The prosthetics sported by military veterans and others today are high-tech masterpieces
, but they are the evolution of a simple, and age-old, idea. To illustrate that point, the BBC News Health site has gone through the London Science Museum's wonderful archive of historical medical devices
. Our favorites: The factory work's arm with four attachable hammers, the Egyptian toe prosthesis, and the gas-powered arms for a twelve-year-old boy. The captions leave us wanting more information, though: A fascinating skeletal steel hand (above), like something out of a steampunk novel, is explained with a sentence noting that warfare was a major cause of lost limbs. Luckily, the Science Museum's site has much meatier stuff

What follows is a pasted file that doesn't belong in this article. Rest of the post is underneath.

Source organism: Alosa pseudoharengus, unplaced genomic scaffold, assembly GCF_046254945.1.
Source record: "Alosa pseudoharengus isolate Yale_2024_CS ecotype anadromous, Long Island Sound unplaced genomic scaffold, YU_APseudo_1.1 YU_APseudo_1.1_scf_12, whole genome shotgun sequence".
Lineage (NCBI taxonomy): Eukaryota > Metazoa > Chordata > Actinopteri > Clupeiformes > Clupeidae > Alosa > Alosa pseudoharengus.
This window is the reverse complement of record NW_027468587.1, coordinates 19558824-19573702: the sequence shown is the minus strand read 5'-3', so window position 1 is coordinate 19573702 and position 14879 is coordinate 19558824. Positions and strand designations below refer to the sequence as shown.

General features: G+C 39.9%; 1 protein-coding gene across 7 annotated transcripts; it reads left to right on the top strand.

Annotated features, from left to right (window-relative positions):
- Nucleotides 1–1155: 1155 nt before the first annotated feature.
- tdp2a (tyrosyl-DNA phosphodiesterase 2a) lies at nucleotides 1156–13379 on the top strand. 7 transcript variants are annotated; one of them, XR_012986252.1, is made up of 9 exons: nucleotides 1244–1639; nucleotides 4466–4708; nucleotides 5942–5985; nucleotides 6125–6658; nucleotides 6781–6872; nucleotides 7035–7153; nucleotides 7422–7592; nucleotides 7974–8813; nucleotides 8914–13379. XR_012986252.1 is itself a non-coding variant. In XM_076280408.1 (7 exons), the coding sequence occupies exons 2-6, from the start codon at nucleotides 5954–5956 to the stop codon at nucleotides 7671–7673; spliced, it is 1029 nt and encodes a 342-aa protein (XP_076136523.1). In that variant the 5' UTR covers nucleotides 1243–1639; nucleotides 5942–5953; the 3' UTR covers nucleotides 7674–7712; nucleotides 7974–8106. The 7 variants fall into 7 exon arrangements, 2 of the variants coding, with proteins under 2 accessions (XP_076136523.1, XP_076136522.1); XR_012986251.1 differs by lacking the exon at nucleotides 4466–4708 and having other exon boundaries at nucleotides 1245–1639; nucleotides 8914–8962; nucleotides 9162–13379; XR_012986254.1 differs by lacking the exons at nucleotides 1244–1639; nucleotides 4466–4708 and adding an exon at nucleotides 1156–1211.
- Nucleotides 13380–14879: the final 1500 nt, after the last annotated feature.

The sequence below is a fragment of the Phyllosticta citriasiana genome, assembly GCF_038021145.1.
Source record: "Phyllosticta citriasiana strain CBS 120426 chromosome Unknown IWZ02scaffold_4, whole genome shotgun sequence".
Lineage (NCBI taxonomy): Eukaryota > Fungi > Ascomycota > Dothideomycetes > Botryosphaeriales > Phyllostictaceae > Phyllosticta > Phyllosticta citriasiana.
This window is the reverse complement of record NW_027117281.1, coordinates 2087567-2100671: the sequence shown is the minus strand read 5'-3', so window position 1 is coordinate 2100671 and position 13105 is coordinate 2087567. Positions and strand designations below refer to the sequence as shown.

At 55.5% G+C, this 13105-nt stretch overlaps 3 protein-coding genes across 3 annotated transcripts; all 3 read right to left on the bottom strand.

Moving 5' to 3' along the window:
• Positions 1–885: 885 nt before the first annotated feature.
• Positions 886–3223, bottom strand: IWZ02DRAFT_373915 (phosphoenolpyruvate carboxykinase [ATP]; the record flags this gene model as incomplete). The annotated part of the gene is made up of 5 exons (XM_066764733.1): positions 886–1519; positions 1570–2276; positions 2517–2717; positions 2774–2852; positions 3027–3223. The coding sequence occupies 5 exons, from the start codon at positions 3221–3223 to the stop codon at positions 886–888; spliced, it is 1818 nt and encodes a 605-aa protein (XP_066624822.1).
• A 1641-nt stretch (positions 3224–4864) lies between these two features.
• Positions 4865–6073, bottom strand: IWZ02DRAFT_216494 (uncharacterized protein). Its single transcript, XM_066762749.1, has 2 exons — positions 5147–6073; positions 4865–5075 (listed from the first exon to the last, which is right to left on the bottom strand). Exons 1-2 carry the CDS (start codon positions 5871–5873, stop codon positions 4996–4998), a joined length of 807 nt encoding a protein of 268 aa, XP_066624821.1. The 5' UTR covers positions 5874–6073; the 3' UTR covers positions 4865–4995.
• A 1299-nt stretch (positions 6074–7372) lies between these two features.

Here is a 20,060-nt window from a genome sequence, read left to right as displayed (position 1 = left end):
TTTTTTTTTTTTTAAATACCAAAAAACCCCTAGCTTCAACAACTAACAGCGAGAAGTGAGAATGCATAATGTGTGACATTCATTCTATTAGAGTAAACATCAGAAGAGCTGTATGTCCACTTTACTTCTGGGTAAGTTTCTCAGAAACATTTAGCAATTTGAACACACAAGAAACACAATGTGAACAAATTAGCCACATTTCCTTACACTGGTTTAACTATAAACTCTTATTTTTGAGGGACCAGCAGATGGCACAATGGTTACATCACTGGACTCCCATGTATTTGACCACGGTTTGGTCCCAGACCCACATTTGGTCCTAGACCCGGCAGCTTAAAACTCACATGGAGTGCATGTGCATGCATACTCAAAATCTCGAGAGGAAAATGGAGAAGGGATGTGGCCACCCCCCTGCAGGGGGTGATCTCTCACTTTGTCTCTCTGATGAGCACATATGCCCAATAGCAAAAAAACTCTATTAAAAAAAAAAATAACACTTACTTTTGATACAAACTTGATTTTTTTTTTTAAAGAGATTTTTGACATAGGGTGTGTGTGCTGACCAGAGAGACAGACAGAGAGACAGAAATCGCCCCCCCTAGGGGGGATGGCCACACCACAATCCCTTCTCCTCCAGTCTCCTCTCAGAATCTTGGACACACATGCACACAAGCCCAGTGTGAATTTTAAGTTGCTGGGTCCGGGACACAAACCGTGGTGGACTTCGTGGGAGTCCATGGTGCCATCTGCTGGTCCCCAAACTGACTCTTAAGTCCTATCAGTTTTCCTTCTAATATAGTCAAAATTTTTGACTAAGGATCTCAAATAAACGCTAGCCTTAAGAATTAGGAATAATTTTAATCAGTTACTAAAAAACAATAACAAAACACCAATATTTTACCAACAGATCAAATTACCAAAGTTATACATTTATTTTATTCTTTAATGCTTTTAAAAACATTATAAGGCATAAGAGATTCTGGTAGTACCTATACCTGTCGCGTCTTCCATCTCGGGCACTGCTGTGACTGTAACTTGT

on the device, which dates from sometime between 1850 and 1910:
The elbow joint can be moved by releasing a spring, whereas the top joint of the wrist allows a degree of rotation and an up-and-down motion. The fingers can also curl up and straighten out. The leather upper arm piece is used to fix the prosthesis to the remaining upper arm. The rather sinister appearance of the hand suggests the wearer may have disguised it with a glove.
Check out the slideshow here
and the Science Museum's searchable archive here
. Image courtesy of Science Museum